Why do we like being scared?


Illustration by Darya Gyum (Sr.).

 Illustration by Darya Gyum (Sr.).
Illustration by Darya Gyum (Sr.).

In 6th grade on Halloween night, my mom finally decided that it was time for me to watch my first scary movie. We went to Blockbuster and selected a PG-13 horror film,When a Stranger Calls (2006). I loved it. I loved every minute of it. I loved the ambiguity, the suspense, the abrupt pop-outs – everything. I was scared, but it was not an unpleasant feeling of terror. It was more like a feeling of excitement and exhilaration. A feeling I fell in love with.I moved on to more disturbing movies. I began reading scary stories in the middle of the night, and soon enough I was attending Halloween mazes every year. One year, I brought my cousin with me to Knott’s Berry Farm, and she was terrified, screaming at everything that moved.
Then she asked me an interesting question: “Why do you like coming to these places if it makes you so scared?” I was not sure how to answer it because I honestly did not know.
The multibillion dollar horror industry, which includes horror movies and haunted houses, targets our worst fears. Not only do we allow these companies to terrify us, but we also pay them to do so.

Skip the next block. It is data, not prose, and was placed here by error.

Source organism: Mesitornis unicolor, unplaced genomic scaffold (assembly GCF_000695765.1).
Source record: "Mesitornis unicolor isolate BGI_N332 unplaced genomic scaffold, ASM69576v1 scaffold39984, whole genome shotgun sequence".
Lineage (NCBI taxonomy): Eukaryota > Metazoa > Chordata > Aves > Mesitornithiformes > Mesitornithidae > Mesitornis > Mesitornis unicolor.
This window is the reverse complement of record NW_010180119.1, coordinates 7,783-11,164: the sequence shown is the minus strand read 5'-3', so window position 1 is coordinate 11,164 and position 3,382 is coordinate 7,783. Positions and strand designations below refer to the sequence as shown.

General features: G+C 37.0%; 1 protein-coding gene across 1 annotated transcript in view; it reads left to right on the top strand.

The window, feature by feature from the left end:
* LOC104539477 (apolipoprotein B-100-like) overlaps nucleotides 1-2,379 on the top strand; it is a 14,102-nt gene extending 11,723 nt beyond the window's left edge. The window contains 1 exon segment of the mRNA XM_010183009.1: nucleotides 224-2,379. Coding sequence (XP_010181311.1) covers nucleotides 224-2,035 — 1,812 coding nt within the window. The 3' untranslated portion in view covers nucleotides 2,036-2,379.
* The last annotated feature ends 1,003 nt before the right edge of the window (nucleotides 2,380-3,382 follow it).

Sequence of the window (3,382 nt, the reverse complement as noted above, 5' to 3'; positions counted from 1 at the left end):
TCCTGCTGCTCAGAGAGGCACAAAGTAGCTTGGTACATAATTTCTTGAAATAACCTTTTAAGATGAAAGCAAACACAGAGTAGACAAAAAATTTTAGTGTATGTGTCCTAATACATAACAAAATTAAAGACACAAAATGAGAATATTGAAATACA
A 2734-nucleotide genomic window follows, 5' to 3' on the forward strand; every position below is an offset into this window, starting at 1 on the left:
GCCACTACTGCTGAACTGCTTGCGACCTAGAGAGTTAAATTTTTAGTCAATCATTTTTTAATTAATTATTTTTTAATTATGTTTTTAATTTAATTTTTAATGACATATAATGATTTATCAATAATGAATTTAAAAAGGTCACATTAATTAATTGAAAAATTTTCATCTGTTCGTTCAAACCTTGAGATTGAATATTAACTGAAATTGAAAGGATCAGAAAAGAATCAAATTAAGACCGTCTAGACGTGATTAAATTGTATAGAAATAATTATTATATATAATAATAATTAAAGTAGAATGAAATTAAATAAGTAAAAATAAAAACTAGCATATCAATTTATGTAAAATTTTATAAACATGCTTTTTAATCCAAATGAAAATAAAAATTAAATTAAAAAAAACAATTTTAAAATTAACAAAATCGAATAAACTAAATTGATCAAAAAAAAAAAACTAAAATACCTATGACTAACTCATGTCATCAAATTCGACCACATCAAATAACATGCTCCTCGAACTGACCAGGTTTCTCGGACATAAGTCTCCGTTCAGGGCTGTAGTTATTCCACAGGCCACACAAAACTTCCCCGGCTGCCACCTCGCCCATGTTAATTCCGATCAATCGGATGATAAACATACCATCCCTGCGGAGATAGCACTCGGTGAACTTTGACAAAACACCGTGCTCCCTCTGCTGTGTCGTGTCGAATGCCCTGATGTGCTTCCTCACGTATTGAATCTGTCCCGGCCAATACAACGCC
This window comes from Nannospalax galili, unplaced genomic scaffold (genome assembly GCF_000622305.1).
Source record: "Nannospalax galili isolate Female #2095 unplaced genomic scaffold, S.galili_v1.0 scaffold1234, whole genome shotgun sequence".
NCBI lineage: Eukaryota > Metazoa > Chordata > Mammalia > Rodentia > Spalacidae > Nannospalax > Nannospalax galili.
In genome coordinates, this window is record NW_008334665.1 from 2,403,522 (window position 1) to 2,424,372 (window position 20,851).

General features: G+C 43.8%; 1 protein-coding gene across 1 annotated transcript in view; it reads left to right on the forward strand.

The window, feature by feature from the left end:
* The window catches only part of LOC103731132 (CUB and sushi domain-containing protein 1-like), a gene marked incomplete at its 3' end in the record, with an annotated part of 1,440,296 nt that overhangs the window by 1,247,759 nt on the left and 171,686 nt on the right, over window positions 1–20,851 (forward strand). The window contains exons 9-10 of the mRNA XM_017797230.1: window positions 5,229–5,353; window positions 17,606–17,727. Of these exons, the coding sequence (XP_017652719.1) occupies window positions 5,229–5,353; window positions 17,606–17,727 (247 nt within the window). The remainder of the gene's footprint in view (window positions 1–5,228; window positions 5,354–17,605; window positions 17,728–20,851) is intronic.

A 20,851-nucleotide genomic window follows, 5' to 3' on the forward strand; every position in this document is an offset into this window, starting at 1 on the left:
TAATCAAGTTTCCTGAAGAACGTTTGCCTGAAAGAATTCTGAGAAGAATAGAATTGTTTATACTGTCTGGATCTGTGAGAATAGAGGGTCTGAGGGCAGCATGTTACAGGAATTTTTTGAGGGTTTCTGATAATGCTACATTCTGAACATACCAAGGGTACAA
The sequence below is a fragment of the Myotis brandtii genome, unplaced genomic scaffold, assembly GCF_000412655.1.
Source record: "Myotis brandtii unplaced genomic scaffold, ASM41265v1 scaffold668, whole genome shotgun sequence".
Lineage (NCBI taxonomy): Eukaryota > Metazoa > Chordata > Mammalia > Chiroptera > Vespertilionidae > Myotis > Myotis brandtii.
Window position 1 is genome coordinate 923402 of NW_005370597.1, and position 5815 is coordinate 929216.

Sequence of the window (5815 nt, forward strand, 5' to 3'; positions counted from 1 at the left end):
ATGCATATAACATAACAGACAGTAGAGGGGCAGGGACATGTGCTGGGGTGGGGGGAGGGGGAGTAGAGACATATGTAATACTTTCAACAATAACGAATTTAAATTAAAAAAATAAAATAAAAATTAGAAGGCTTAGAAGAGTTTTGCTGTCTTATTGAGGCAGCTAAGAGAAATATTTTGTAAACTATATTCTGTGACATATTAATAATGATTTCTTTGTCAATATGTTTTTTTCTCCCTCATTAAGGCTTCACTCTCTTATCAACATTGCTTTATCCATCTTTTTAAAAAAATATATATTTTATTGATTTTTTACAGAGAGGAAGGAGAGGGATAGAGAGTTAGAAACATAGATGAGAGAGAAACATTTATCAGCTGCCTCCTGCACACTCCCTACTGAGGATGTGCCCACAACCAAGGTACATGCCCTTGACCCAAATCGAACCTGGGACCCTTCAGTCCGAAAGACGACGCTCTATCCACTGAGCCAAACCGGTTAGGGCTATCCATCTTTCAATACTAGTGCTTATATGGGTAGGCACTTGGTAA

If you are a thrill seeker, you are probably familiar with that high you get from an adrenaline rush, but why do we like the feeling of fear? As humans, we need fear to protect us from possible danger. We are scared of heights because our bodies want to prevent us from falling off a cliff. We are scared of poisonous insects because they are threats to our bodies.
But, if the trigger of our fear does not pose any real threat (clowns, a creepy smile or even dolls), what is the point of feeling fear? There are many different theories and studies on this, one theory being that we are simply curious of the unknown. Frank Farley, psychologist at Temple University, said, “There is a long history of people being intensely curious about the ‘dark side’ and trying to make sense of it.”(webmd.com) The source of fear can seem somewhat illogical.  You will be scared if your brain cannot process what the object is or what it means even though it is not necessarily anything threatening.
Farley  also said, “Some people may just enjoy the physical aspects of being frightened: sweaty palms, racing heart, etc.” Fear causes an adrenaline rush that puts you on a kind of high that can make you feel more excited than terrified. That is the feeling that some people crave, the feeling of ambiguity that gives them this thrill. Chloe Sutton (Sr.) said, “I watch [horror movies] to satisfy my curiosity. The trailers freak me out, but I want to know what happens.”
Another psychologist, David Rapport, suggests that it may just be the forbidden nature of watching an R-rated horror movie that hypes people up. He said, “Most of these films depict transgressions of conventional values and morality. There is an attraction to their forbidden nature in the same way that many adolescents want to know what it’s like to drink too many beers or drive a car too fast.”  (webmd.com)
So to answer the question, “Why do we like to be scared?” there is not a distinct answer. Maybe you enjoy the physical aspects of being scared, maybe you are curious of the unknown or maybe you just enjoy doing what you are not supposed to do.  Either way we cannot avoid the obvious – people like to be scared.

Staff Writer